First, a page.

Camera Filters in Daylight

As a first principle, daylight is not uniform in color throughout the day. It changes dramatically from hour to hour, beginning as a bluish glow immediately before sunrise, moving to a rich golden hue just after the sun rises above the horizon, then changing once again to a cooler blue as it moves directly overhead, and finally becoming progressively warmer toward sunset. Immediately after the sun sets, the sky again takes on an ever-deepening blue cast until all visible light disappears. On a clear day, the atmosphere can look totally colorless. In fact, clear skies contain all the colors of the visible spectrum more or less evenly distributed. In addition to visible colors, the sky reflects infrared and ultraviolet light waves outside the visible spectrum. Even with all this, the sky can still seem totally devoid of color. Everything changes if we alter any component in the color equation. Nature changes this balance as the sun passes through the sky and so can we with photographic filters.


In general, sunlight is composed of a combination of three visual primary colors; red, green, and blue. Combining two of the three primaries will produce three new colors, the secondaries. Secondary colors are important to photographers in two ways. First, they are frequently found occurring naturally, and second, the secondary colors are the colors of the dyes found in all color film.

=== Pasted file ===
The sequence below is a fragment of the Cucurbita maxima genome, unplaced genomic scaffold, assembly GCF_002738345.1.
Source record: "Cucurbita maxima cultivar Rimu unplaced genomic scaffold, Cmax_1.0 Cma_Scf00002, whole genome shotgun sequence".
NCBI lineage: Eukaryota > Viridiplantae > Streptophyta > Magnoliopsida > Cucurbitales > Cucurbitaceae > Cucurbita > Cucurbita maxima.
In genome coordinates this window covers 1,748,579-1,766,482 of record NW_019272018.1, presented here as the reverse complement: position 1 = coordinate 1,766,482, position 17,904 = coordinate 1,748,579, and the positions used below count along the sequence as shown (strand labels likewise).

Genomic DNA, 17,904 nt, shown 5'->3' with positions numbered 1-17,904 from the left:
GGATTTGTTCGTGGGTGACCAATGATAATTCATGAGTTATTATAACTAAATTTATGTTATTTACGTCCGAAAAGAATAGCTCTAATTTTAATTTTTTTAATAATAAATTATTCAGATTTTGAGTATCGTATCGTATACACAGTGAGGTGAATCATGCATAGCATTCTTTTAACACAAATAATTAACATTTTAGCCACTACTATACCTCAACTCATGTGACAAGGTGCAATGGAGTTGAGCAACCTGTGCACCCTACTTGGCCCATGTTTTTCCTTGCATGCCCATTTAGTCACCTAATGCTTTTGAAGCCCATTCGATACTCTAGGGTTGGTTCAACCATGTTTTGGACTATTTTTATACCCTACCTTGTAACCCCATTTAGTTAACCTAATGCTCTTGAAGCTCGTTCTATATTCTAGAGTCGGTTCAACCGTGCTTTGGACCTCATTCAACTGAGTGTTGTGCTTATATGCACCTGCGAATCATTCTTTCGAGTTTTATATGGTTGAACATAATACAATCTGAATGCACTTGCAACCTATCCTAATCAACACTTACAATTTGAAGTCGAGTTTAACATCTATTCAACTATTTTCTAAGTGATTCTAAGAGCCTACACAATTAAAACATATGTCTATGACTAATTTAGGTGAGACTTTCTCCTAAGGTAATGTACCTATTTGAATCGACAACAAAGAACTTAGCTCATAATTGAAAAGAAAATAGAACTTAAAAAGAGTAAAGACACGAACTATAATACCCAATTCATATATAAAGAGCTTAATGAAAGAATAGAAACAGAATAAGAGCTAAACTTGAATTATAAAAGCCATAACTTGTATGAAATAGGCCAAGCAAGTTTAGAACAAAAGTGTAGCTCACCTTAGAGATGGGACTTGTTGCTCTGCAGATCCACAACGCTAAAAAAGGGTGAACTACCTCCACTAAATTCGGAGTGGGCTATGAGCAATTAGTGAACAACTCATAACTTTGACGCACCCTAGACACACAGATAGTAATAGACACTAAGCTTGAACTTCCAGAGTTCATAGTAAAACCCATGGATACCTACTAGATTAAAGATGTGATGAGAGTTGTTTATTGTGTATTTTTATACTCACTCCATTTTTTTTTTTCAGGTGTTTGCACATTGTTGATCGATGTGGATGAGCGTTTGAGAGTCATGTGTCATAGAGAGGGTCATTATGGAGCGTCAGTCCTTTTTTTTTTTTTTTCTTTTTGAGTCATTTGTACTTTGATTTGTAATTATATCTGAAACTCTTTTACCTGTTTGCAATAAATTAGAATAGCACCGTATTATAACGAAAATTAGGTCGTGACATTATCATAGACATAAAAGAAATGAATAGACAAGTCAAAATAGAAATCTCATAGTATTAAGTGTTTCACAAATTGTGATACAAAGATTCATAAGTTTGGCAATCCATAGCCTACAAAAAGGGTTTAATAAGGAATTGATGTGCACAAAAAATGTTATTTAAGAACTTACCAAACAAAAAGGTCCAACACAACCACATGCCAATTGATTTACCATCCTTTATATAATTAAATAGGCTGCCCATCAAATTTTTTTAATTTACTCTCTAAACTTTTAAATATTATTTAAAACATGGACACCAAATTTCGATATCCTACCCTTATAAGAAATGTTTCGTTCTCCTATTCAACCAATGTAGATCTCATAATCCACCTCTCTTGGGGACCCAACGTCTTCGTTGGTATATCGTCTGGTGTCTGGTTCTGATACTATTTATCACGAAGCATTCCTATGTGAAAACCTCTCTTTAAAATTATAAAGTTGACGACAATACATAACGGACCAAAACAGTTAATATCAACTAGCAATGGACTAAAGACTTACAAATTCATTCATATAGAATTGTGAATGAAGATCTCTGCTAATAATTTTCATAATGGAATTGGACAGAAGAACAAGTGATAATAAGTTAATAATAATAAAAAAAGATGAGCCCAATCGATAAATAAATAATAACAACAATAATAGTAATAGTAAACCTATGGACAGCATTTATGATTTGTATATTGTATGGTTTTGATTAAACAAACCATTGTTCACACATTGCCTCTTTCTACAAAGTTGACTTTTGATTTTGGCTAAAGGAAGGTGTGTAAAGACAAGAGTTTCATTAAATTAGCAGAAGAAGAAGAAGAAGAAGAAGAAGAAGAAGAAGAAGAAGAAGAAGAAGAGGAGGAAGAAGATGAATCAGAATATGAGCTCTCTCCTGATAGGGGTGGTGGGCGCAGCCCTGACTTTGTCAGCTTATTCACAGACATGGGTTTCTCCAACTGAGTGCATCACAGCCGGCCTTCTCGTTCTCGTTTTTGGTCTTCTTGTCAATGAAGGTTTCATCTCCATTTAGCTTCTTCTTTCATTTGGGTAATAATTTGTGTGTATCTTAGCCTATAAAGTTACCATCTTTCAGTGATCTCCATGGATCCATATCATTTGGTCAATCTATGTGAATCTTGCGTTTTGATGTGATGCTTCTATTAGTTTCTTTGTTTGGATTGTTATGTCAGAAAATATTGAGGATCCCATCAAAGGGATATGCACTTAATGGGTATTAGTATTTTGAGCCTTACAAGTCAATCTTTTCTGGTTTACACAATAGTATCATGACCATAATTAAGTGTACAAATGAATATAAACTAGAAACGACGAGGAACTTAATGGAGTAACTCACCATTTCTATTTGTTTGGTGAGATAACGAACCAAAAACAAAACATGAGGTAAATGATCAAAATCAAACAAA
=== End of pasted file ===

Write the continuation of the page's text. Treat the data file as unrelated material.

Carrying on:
Secondary colors are derived in the following way:

  • Magenta - equal parts red and blue.

  • Cyan - equal parts green and blue.

  • Yellow - equal parts green and red.

Any color can be generated by altering the proportions of the three primaries. Likewise, photo chemists have the capability to make a color film with any color emphasis simply by altering color dye ratios.
 

More about film photography


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